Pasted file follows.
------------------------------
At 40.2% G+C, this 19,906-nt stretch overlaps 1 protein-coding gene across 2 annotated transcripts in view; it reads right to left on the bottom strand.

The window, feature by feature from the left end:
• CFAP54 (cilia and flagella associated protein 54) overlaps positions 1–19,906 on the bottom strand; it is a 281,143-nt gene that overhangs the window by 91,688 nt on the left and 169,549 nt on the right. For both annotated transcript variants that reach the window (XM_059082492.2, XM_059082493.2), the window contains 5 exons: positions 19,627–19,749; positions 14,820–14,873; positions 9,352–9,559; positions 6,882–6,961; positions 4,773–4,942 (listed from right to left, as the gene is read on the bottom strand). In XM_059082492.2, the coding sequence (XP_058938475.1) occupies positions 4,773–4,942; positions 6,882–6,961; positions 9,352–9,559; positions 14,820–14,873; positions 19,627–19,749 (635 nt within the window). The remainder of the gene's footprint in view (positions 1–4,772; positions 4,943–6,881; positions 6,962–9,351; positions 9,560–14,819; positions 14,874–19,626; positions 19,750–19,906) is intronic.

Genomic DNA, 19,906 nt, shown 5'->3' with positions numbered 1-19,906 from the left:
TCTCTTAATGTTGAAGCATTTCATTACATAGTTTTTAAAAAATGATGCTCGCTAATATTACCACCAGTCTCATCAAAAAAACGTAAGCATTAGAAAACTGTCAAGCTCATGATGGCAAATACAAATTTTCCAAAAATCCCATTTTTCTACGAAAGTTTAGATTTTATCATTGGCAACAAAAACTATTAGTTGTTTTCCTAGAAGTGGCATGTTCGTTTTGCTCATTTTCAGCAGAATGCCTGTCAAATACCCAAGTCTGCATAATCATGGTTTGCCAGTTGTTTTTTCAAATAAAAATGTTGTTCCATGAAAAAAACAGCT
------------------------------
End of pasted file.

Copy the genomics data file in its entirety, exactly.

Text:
At 40.2% G+C, this 19,906-nt stretch overlaps 1 protein-coding gene across 2 annotated transcripts in view; it reads right to left on the bottom strand.

The window, feature by feature from the left end:
• CFAP54 (cilia and flagella associated protein 54) overlaps positions 1–19,906 on the bottom strand; it is a 281,143-nt gene that overhangs the window by 91,688 nt on the left and 169,549 nt on the right. For both annotated transcript variants that reach the window (XM_059082492.2, XM_059082493.2), the window contains 5 exons: positions 19,627–19,749; positions 14,820–14,873; positions 9,352–9,559; positions 6,882–6,961; positions 4,773–4,942 (listed from right to left, as the gene is read on the bottom strand). In XM_059082492.2, the coding sequence (XP_058938475.1) occupies positions 4,773–4,942; positions 6,882–6,961; positions 9,352–9,559; positions 14,820–14,873; positions 19,627–19,749 (635 nt within the window). The remainder of the gene's footprint in view (positions 1–4,772; positions 4,943–6,881; positions 6,962–9,351; positions 9,560–14,819; positions 14,874–19,626; positions 19,750–19,906) is intronic.

Genomic DNA, 19,906 nt, shown 5'->3' with positions numbered 1-19,906 from the left:
TCTCTTAATGTTGAAGCATTTCATTACATAGTTTTTAAAAAATGATGCTCGCTAATATTACCACCAGTCTCATCAAAAAAACGTAAGCATTAGAAAACTGTCAAGCTCATGATGGCAAATACAAATTTTCCAAAAATCCCATTTTTCTACGAAAGTTTAGATTTTATCATTGGCAACAAAAACTATTAGTTGTTTTCCTAGAAGTGGCATGTTCGTTTTGCTCATTTTCAGCAGAATGCCTGTCAAATACCCAAGTCTGCATAATCATGGTTTGCCAGTTGTTTTTTCAAATAAAAATGTTGTTCCATGAAAAAAACAGCT